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BeaverElliot

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  1. I think to generalize... do this, do that, don’t do such and such, less is more etc. might not be the best approach to assume since anxiety and its responses can be / are known to be so individualistic and situation-dependent. What might work well for one individual might not be so effective for another, right? And as young people become more experienced and grow and learn, so to do their responses and strategies evolve with growing maturity and youthful wisdom. Having said this, I’m all for providing enabling tools (a tool kit) and with facilitating insights and self-realizations and awareness, as well as giving support tailored to the child/adolescent. The piece about elite athletes is one tool: having and sticking to one’s own, personalized ritual. For that way, it doesn’t really matter what others are doing (as part of their own (formal or informal) preparatory, pre-‘performance’ rituals.). Isolating sound and sight (ear buds) is a recognized technique for intentionally getting INTO one’s preferred positive mental zone, as opposed to trying to figure out ways fight or combat away from negative vibes and avoiding anxious thoughts. These are two different techniques, one a pull, the other a push. Some stress, psychologists call eustress, is desirable in fact as it can enhance performance, There is a lot of research and understanding about the tools for taking jitters in stride, combatting negative self talk and internal voices and negative thoughts. There’s also techniques for countering and lessening the negative impacts on performance when one does flub momentarily yet has to get back up on the horse so to speak and to carry on right through to the end of the performance. Figure skaters fall in their routines be learn how to ‘recover’ when the stakes (medals) are high. The age and experience of the OP’s DS weren’t clear or obvious. But an adolescent obviously is in a different space than a younger performer. Since performance is exceedingly stressful by nature, it’s probably beneficial for intentional stress handling education to be integrated part and parcel with technical development, just like gymnastics and weight training are cross training and beneficial to danseur development. It can only get even more stressful with increasing advancement. Nutrition and hydration education is another piece of the puzzle. (Not news, this.)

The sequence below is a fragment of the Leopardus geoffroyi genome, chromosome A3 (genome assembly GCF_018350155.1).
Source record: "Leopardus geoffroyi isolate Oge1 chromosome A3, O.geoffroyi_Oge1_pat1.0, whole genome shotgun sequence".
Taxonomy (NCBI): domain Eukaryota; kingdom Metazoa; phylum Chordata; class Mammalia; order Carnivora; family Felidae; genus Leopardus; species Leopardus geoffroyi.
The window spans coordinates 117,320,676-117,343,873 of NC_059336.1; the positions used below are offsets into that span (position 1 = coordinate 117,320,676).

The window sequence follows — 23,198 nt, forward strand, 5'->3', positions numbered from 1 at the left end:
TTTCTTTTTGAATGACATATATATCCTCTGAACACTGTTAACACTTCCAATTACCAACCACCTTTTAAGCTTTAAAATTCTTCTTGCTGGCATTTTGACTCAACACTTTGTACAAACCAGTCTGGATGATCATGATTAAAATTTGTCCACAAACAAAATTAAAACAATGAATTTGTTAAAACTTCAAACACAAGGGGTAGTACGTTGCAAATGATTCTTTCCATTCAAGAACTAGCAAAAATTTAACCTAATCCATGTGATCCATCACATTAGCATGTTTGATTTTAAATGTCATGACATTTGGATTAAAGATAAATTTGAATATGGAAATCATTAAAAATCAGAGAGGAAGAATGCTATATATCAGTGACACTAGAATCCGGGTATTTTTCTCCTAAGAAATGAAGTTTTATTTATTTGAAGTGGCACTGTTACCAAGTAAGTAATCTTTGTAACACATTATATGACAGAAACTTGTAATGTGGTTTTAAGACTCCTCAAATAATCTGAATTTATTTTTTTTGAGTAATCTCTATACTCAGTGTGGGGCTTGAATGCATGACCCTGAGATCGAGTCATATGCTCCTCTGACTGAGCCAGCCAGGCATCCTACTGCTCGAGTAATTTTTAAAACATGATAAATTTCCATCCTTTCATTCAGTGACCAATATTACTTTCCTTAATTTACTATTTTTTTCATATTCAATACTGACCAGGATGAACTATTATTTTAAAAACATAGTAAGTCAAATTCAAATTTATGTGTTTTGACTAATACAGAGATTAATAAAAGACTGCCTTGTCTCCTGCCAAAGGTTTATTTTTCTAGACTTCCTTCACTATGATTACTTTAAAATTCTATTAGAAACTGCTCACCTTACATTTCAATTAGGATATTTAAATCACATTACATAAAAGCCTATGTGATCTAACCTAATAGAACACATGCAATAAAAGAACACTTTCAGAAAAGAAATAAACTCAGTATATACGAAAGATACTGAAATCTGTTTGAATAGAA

2. I just learned the difference between cliques and claques; thanks! https://en.m.wikipedia.org/wiki/Claque
  3. Perhaps, hmmmmm... why Yes! >> SPARTACUS << would be more in keeping with his outlook, actually right up ‘is alley so to speak, R.S. being in charge of prisoners et al ?(!) 😉
  4. Great topic to post! Any tips for taking a class as an english/french but non-russian speaking ballet class taker? (In Paris, you never take a ‘ballet class’, you take a ‘danse classique’ class. What is the equivalent in Russian (in roman not cyrillic alphabets) does anybody know?) #Balletourism
  5. Parents should (learn to) be highly suspect of questionable ‘selection’ methods and processes, yes?(!), what is a legitimate audition or not. It’s market economics (free enterprise transactions) you’re noticing at play: parents make demands on behalf of their kids; people (of varying ethics) oblige them and satisfy their needs by supplying the desired experience.(Where does fairness have to come into any of it?) Someone so-called seeking a professional career will injure themselves young; not a smart strategy. Maybe (hopefully) this gymnastification takeover you claim is taking place will be a passing fad. If paediatric or sports medicine practitioners identify an uptrend in dance injuries, then eventually studies will be made and recommendations implemented towards education and banning injurious practices, is another course that could ensue if the rising social costs (medical care) justify eliminating preventable injury. Or I suppose an injured dancer could sue their studio.
  6. This ABT health program... https://www.abt.org/training/teacher-training/national-training-curr/the-healthy-dancer/ has a book that can be ordered online... https://www.abt.org/explore/shop/#buyhealthydancer In both cases (RBS, ABT) a significant investment was committed to improving health and wellness outcomes for young dancers. The knowledge and expertise exists, but it isn’t distributed broadly (thus an information campaign is necessitated). There have been many books published about wellness for dancers, that are mainly geared to adults; but a few exist for juveniles too.